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Mol Med. 2011 Mar-Apr;17(3-4):180-8. doi: 10.2119/molmed.2010.00204. Epub 2010 Dec 10.

Acute stress elicited by bungee jumping suppresses human innate immunity.

Author information

1
Department of Intensive Care Medicine, University of Amsterdam, Amsterdam, the Netherlands. d.j.vanwesterloo@amc.uva.nl

Abstract

Although a relation between diminished human immunity and stress is well recognized both within the general public and the scientific literature, the molecular mechanisms by which stress alters immunity remain poorly understood. We explored a novel model for acute human stress involving volunteers performing a first-time bungee jump from an altitude of 60 m and exploited this model to characterize the effects of acute stress in the peripheral blood compartment. Twenty volunteers were included in the study; half of this group was pretreated for 3 d with the β-receptor blocking agent propranolol. Blood was drawn 2 h before, right before, immediately after and 2 h after the jump. Plasma catecholamine and cortisol levels increased significantly during jumping, which was accompanied by significantly reduced ex vivo inducibility of proinflammatory cytokines as well as activation of coagulation and vascular endothelium. Kinome profiles obtained from the peripheral blood leukocyte fraction contained a strong noncanonical glucocorticoid receptor signal transduction signature after jumping. In apparent agreement, jumping down-regulated Lck/Fyn and cellular innate immune effector function (phagocytosis). Pretreatment of volunteers with propranolol abolished the effects of jumping on coagulation and endothelial activation but left the inhibitory effects on innate immune function intact. Taken together, these results indicate that bungee jumping leads to a catecholamine-independent immune suppressive phenotype and implicate noncanonical glucocorticoid receptor signal transduction as a major pathway linking human stress to impaired functioning of the human innate immune system.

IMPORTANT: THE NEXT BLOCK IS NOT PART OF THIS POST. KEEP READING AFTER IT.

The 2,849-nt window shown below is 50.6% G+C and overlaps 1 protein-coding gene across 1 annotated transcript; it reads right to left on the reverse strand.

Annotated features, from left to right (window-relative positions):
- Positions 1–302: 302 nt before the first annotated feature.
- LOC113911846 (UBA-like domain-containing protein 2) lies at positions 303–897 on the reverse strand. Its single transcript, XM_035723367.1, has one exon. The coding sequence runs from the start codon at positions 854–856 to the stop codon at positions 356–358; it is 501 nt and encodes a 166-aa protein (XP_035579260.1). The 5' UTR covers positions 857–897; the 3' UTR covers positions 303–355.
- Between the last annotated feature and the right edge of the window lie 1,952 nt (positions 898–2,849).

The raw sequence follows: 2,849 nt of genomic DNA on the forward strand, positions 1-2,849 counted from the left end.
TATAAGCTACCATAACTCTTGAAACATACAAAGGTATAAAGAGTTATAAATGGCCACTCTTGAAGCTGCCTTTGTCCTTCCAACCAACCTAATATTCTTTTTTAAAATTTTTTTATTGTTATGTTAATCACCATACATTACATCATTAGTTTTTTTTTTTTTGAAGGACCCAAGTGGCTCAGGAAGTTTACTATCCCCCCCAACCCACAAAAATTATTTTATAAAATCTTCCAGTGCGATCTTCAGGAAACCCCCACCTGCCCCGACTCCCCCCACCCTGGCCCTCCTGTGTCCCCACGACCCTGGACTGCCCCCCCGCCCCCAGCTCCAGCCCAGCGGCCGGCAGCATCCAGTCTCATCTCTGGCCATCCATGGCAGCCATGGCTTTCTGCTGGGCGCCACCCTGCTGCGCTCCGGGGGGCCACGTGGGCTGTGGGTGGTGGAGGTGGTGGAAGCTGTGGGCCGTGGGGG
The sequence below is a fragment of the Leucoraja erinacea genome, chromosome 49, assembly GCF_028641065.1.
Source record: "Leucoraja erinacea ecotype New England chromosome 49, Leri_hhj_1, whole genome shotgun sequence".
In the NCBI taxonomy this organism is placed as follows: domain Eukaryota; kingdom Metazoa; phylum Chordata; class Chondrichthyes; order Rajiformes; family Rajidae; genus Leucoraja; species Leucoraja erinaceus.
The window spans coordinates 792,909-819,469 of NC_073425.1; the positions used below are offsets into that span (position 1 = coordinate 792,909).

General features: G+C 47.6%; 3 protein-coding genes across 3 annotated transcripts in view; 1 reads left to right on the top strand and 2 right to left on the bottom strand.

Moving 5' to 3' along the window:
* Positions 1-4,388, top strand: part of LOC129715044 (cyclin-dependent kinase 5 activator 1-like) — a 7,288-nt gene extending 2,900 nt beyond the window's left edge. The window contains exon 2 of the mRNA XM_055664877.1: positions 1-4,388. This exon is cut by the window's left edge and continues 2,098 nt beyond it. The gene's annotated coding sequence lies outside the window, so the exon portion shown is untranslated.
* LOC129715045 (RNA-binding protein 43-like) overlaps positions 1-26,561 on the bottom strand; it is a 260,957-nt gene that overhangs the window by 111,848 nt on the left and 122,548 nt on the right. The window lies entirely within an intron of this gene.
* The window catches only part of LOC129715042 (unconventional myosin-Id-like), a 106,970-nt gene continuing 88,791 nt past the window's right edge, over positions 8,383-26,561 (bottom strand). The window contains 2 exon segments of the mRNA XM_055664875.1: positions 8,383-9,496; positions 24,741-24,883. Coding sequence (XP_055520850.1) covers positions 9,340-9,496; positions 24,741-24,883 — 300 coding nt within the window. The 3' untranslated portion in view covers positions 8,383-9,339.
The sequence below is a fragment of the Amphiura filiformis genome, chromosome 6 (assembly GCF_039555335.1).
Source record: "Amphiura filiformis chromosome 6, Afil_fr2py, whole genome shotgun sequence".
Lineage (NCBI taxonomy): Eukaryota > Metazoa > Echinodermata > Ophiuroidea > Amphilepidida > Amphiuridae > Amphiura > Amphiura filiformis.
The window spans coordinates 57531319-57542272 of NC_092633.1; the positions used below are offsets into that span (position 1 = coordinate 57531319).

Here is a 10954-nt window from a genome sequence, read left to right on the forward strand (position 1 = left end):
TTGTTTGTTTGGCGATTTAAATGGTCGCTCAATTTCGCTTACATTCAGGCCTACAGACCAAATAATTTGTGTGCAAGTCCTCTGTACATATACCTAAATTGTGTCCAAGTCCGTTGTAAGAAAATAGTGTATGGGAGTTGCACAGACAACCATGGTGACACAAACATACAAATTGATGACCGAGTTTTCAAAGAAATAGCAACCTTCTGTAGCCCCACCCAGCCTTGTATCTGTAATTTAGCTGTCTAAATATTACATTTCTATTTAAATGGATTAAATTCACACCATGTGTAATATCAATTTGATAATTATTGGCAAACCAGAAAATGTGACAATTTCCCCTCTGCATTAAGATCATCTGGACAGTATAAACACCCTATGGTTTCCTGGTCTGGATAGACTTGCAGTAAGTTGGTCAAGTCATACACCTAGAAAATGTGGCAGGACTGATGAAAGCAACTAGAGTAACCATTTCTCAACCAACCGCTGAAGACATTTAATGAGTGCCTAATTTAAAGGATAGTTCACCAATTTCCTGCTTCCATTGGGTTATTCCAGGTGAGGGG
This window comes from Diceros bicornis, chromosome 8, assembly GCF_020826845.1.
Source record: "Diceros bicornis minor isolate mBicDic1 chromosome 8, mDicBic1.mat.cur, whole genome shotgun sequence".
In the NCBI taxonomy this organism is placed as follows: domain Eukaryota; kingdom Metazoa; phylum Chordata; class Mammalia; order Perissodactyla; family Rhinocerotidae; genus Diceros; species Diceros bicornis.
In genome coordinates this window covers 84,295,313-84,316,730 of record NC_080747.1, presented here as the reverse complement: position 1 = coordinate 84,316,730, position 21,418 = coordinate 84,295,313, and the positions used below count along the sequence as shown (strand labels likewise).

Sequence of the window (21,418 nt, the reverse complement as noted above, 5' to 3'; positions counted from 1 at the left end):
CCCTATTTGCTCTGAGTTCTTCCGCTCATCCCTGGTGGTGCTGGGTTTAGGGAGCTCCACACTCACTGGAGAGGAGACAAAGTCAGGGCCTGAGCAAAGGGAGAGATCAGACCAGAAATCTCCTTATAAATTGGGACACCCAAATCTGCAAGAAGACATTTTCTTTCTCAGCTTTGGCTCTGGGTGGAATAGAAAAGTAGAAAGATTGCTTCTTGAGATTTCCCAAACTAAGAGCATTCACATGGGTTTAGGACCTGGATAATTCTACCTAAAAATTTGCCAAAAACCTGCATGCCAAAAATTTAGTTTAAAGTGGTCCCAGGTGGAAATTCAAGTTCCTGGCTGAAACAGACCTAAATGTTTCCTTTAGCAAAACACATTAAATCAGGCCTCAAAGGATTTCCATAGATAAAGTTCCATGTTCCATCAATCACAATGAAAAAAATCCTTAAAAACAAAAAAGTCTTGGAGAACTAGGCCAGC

PMID:
21203694
PMCID:
PMC3060977
DOI:
10.2119/molmed.2010.00204
[Indexed for MEDLINE]
Free PMC Article

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